So Tyra Banks had a show about the Tape Worm Diet, and...

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Summary: ...I don't think I can do TV anymore. At least not the kind that doesn't come on DVD and has both skip and pause buttons.

BLOT: (29 Aug 2011 - 06:58:13 PM)

So Tyra Banks had a show about the Tape Worm Diet, and...

Tyra Banks has a show. Ok? I know nothing about it but I vaguely remember finding her to be attractive at some point in the past. Which is not to say that she is not attractive, now, just to say that at one point there was something she was involved in and I especially found her attractive. This was a decade ago. Memory fades. So, Tyra Banks has a show and on that show there was an episode about The Tape Worm Diet [note: As of now, that link does not work, but it is the link that the show's website claims will send you to a recap, so presumably it will one day work...or, at will be saved from knowing more than you currently know...]. It had such promising moments like an actual colonoscopy showing the tapeworm climb around in someone's guts and a woman who claimed that she was not scared of the tapeworm diet because she had been on a diet where she went without alcohol, for an entire month, and I guess these are equivalent to her? Says a lot, really...

I did not watch this episode. I watched about four minutes of it. Three. Maybe only two and a half. I am unsure. I saw the colonoscopy with something like fascination and then bailed when the woman being referring to "30 days without a drink" as proof she was not scared of extreme diets, quiet literally I turned it off in the middle of the end of her sentence. That says as much about me as it says about her, I think. In the middle there was an attempt at pathos when Tyra scratched herself and said such things made her itch and then she gurned for the camera. I can imagine how this episode went. They dug down into the wet, rotting horror that is everyday depravity and then, in a short speech at the end, tried to pretend they were concerned with redemption by having Tyra tell the girls on the couch that they were too beautiful for such bodily terrors and torments, and the audience full of leering women with mouths agape applauded and the false lights diminished and WHAT ROUGH BEAST, ITS HOUR COME AT LAST, SLOUCHES TO BETHLEHEM TO BE BORN?* Sorry, I digressed.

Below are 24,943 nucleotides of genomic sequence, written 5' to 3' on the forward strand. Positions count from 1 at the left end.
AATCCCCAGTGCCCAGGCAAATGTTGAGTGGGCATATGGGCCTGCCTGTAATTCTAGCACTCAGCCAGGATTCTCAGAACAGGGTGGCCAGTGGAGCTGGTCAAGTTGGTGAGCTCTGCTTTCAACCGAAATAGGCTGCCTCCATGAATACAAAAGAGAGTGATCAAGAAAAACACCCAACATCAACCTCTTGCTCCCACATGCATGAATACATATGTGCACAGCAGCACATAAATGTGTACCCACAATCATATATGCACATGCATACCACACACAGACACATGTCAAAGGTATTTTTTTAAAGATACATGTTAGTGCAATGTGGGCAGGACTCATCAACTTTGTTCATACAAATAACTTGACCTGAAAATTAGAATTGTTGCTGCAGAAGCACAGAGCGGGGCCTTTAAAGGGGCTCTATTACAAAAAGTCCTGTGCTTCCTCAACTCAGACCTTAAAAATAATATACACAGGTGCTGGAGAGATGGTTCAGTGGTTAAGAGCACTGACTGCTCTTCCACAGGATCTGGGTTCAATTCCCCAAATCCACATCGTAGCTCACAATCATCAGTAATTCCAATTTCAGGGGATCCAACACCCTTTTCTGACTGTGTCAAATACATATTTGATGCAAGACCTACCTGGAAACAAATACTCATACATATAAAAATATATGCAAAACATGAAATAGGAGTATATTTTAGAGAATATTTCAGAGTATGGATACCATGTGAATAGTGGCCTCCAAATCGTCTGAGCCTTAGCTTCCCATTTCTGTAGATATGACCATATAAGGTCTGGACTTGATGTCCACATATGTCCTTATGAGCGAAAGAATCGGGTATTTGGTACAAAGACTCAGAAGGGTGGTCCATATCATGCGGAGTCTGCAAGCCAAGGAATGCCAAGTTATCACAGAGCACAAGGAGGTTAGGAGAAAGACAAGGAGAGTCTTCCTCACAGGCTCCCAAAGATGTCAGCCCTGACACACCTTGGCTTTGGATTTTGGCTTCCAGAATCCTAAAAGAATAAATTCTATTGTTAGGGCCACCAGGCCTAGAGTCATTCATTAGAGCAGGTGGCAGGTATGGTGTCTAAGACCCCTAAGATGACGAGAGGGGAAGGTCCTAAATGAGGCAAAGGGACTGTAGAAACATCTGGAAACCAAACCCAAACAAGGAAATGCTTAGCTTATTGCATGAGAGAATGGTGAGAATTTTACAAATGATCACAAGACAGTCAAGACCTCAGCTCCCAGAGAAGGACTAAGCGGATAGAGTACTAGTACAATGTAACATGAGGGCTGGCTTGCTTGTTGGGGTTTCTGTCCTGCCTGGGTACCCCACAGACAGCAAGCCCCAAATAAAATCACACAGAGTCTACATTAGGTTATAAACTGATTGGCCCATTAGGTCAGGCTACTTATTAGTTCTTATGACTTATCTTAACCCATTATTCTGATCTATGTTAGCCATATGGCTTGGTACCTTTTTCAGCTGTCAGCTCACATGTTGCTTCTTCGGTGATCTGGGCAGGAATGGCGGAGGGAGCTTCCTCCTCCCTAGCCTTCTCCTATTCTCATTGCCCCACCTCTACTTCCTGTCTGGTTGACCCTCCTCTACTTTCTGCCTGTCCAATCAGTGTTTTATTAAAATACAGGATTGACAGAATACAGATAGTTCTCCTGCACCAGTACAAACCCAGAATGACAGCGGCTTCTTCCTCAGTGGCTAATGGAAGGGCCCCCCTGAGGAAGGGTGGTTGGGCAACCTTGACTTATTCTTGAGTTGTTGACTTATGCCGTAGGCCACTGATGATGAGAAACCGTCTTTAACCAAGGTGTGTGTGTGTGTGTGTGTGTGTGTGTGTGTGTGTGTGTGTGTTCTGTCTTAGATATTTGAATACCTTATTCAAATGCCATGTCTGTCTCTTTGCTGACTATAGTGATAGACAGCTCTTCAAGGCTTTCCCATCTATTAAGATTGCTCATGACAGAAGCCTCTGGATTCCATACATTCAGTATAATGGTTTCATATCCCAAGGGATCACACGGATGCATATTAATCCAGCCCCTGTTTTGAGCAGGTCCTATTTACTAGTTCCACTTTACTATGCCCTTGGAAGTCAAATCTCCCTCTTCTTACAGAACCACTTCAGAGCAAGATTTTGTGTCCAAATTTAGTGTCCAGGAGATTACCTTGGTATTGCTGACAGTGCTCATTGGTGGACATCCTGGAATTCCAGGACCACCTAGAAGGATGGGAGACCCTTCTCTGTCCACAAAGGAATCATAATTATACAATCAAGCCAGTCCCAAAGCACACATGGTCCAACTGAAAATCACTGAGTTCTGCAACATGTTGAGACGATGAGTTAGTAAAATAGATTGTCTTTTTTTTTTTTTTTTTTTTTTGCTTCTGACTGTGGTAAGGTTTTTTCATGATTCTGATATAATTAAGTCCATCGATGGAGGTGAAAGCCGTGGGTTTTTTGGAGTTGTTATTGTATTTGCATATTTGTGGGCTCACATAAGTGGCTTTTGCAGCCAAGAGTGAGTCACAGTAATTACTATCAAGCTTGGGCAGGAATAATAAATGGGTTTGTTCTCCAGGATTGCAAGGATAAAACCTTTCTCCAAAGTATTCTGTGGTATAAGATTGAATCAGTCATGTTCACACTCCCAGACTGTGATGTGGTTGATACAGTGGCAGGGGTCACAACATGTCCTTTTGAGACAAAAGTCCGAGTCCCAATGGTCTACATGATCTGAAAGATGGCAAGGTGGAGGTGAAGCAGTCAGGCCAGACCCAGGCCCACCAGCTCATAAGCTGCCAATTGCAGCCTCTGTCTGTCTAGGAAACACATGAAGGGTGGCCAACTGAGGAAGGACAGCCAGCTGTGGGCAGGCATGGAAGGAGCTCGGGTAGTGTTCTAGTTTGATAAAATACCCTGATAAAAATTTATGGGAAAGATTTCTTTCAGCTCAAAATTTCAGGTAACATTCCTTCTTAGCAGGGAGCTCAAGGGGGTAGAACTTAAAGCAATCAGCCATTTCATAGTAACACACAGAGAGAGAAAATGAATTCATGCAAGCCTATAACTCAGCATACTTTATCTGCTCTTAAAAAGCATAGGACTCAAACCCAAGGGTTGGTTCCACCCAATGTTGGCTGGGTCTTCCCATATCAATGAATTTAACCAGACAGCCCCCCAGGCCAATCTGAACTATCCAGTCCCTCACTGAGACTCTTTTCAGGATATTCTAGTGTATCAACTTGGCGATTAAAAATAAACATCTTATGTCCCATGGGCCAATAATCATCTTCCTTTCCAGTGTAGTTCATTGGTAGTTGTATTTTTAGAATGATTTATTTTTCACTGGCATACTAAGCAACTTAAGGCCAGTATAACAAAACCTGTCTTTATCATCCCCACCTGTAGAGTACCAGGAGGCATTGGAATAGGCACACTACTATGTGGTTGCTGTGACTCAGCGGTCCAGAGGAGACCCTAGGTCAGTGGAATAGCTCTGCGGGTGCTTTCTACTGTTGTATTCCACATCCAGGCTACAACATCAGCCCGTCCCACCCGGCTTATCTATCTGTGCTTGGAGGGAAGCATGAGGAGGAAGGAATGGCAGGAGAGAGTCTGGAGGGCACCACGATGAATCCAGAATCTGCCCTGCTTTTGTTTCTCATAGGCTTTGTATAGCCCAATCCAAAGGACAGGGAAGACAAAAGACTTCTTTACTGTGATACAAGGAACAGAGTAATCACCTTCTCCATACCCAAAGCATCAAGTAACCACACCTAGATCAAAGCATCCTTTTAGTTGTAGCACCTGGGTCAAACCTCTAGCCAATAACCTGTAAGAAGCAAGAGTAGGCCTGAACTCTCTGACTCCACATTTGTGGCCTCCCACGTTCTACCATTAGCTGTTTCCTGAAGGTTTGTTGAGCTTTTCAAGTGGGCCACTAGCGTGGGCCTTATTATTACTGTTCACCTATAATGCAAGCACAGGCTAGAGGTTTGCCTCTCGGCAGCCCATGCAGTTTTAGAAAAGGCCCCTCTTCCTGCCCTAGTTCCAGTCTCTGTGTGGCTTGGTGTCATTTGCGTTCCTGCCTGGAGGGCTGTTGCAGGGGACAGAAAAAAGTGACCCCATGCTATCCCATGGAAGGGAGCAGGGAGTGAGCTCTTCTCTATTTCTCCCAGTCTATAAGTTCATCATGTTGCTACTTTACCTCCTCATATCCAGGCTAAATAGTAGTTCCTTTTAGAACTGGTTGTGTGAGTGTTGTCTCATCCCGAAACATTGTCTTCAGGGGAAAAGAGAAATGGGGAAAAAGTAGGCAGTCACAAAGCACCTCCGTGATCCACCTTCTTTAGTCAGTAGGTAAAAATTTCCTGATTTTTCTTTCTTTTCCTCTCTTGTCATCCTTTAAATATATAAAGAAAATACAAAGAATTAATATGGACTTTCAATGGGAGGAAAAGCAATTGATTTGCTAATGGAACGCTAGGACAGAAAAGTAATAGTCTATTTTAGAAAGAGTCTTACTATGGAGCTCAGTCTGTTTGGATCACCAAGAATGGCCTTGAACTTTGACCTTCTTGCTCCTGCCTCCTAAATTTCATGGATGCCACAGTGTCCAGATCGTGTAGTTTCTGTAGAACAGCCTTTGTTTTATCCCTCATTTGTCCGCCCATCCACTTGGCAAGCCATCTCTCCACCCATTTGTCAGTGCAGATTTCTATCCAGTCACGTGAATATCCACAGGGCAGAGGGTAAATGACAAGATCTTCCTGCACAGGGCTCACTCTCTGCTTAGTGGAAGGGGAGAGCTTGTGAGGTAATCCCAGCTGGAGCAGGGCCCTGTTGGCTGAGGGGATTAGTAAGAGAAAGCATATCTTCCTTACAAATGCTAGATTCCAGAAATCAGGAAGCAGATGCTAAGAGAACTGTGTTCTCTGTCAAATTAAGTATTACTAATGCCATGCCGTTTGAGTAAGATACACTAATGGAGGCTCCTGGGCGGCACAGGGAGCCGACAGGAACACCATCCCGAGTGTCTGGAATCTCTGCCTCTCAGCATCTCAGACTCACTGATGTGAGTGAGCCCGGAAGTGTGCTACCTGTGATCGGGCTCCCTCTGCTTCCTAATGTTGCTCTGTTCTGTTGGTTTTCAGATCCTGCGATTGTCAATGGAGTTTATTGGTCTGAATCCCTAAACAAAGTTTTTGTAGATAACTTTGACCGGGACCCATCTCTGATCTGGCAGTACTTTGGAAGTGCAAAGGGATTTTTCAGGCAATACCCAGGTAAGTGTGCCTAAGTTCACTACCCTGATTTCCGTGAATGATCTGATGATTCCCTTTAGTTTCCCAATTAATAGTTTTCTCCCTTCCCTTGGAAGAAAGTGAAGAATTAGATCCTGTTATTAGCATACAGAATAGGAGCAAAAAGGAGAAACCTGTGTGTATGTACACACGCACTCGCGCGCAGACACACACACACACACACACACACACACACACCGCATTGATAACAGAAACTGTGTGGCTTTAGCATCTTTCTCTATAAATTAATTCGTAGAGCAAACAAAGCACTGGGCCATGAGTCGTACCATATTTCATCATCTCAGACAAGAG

That all as may be, I have learned one important thing: I think I have gone too far. Too far from daytime TV and, based on a few attempts to try this or that popular sitcom and/or variety/reality/game show lately, possibly from even the coveted Prime Time. I do watch TV: TV that comes on DVD or as Digital Downloads and which allows me to stop, pause, skip, and rewind as needed. Television, though, as hatched in the fiery ether and channeled down long pulsing veins of cable or through dripping digital antennae on someone else's beat as though they had no more need of Skarl and were unafraid to wake MANA-YOOD-SUSHAI: I cannot.